Researches make "extraordinary" find in shipwreck search

By: Matt McGovern Email
By: Matt McGovern Email
In the depths of the Gulf of Mexico, camera-laden undersea robots are exploring several mysterious shipwrecks from the early 1800

National Oceanic and Atmospheric Administration says scientists will study the chronometer extensively to find out more.

SAN MARCOS, TX (KXAN) - In the depths of the Gulf of Mexico, camera-laden undersea robots are exploring several mysterious shipwrecks from the early 1800's. A team of marine archaeologists guides the robots remotely to find remnants from the past. This expedition is partially sponsored by scientists at Texas State University.

Their most exciting find thus far came on April 17, when one archaeologist noticed a circular object peeking out of the sediment on a merchant ship. They zoomed in and found the object was a chronometer, an ancient timepiece. The chronometer’s hands appeared to point to 6:30.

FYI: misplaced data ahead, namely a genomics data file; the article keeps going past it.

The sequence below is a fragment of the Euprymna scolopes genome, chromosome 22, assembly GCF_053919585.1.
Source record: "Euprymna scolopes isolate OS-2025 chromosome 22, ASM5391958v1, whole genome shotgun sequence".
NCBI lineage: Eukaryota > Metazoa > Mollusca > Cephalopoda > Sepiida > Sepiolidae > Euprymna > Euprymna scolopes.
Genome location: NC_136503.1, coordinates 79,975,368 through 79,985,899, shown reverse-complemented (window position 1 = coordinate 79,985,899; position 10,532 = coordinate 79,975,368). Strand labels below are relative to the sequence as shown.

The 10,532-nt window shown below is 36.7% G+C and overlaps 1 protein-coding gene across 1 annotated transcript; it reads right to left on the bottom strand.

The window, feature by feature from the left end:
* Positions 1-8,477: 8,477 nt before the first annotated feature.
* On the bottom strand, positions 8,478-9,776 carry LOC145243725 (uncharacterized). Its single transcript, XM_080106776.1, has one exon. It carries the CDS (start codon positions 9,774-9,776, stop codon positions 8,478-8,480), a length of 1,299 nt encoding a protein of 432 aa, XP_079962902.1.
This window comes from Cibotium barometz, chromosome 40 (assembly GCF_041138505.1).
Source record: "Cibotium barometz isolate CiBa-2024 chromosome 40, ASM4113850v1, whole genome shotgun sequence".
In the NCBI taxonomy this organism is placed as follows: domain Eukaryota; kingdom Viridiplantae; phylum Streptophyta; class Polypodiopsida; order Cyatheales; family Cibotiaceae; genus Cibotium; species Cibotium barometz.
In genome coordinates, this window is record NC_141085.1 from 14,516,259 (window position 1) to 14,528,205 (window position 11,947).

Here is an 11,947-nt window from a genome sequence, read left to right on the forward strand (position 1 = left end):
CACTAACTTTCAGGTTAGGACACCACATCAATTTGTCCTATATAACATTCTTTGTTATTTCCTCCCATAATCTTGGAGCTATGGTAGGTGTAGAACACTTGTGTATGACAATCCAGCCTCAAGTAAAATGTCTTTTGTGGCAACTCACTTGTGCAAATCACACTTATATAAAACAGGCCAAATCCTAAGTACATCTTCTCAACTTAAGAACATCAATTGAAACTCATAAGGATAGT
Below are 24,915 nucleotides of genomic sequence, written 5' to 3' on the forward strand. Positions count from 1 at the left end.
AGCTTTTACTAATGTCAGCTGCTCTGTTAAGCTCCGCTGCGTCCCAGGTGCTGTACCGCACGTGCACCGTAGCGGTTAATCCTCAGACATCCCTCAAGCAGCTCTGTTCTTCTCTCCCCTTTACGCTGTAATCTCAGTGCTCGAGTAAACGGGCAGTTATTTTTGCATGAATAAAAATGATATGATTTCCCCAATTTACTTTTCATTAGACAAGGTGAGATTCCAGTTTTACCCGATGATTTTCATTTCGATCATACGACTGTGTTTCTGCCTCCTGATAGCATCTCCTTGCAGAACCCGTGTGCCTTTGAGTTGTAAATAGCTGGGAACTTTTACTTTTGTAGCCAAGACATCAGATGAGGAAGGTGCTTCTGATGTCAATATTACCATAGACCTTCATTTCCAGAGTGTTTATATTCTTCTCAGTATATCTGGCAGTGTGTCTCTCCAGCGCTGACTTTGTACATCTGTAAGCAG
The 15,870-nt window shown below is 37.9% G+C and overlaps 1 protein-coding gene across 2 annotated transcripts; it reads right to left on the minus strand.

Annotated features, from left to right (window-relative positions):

This type of clock could keep time accurately on a rolling ship. Its design was perfected by a British carpenter in 1761, but they were so expensive that the British Royal Navy’s ships wouldn’t get them until 1825. That makes the discovery all the more surprising.

National Oceanic and Atmospheric Administration maritime heritage director James Delgado says scientists will study the chronometer extensively to find out more.

The expedition moved Thursday to another site via their ship, the Okeanos Explorer. If you want to be an explorer as well, you can watch the expedition live here through the end of April.


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